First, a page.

Federal agency opens the flood house for athletes in college to get paid

A regional director of the National Labor Relations Board has opened up a can worms, deciding that football players at Northwestern University can unionize and therefore argue for better terms as employees rather than student-athletes, according to a report by the Associated Press.

Northwestern senior Kain Colter took the lead on this issue, starting the College Athletes Players Association (CAPA), which has received legal funding from the United Steelworkers union. While CAPA had sought to unionize, there was no clear expectation that it would actually succeed. And there are still hurdles for the association to get through.

Advertisement - Continue Reading Below

But what’s clear is the ramifications of this decision will be widespread if allowed to go forward. Not only will athletes for profit-raking sports like football and basketball likely argue to receive cash — something NCAA president Mark Emmert has proposed to do with a $2,000 a month stipend — but athletes in non-money making sports will likely seek out payments too. Lawyers for the university, who were opposed to the team’s football players seeking to unionize, are expected to appeal to national labor leaders in Washington D.C., continuing the NCAA’s stance in defense of amateurism. However, public universities would be exempt because they are not under the jurisdiction of the federal labor agency.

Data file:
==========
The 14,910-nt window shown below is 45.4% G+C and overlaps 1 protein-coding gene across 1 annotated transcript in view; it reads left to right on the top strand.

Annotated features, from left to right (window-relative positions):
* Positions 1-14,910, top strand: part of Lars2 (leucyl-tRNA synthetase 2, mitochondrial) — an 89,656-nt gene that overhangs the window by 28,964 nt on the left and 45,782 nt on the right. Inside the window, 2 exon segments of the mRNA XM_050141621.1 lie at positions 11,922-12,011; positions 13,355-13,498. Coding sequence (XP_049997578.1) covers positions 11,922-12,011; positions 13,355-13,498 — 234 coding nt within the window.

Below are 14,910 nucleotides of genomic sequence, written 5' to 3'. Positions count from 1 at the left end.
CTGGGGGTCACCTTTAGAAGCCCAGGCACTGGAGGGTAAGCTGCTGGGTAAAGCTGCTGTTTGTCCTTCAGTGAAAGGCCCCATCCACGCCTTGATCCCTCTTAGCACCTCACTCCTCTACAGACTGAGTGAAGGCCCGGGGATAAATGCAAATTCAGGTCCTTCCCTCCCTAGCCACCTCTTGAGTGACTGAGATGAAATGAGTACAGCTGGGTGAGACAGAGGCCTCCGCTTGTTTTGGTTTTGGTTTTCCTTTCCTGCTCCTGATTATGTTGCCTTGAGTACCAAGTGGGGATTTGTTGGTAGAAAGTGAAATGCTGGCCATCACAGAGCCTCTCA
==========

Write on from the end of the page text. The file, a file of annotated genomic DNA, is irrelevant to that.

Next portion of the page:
What’s key here is CAPA’s argument that athletes are essentially employees with scholarships as high $75,000 at Northwestern, according to the account from the Associated Press. Those scholarships are compensation, argued lawyers for CAPA, and therefore make Northwestern’s football players employees for the university.

With money being brought in from television contracts, merchandise, licensing fees, and video games, the players feel that those scholarships are too little. But what’s more, this ruling brings on the possibility of strikes and lockouts on college campuses if players are dissatisfied.

The NCAA has been been struck with a number of legal entanglements in the past few years, including Ed O’Bannon’s class-action antitrust lawsuit against the governing body of college athletics, which is seeking to lift the restrictions on athletes making money off of their names. That case is moving forward with the trail beginning June 9.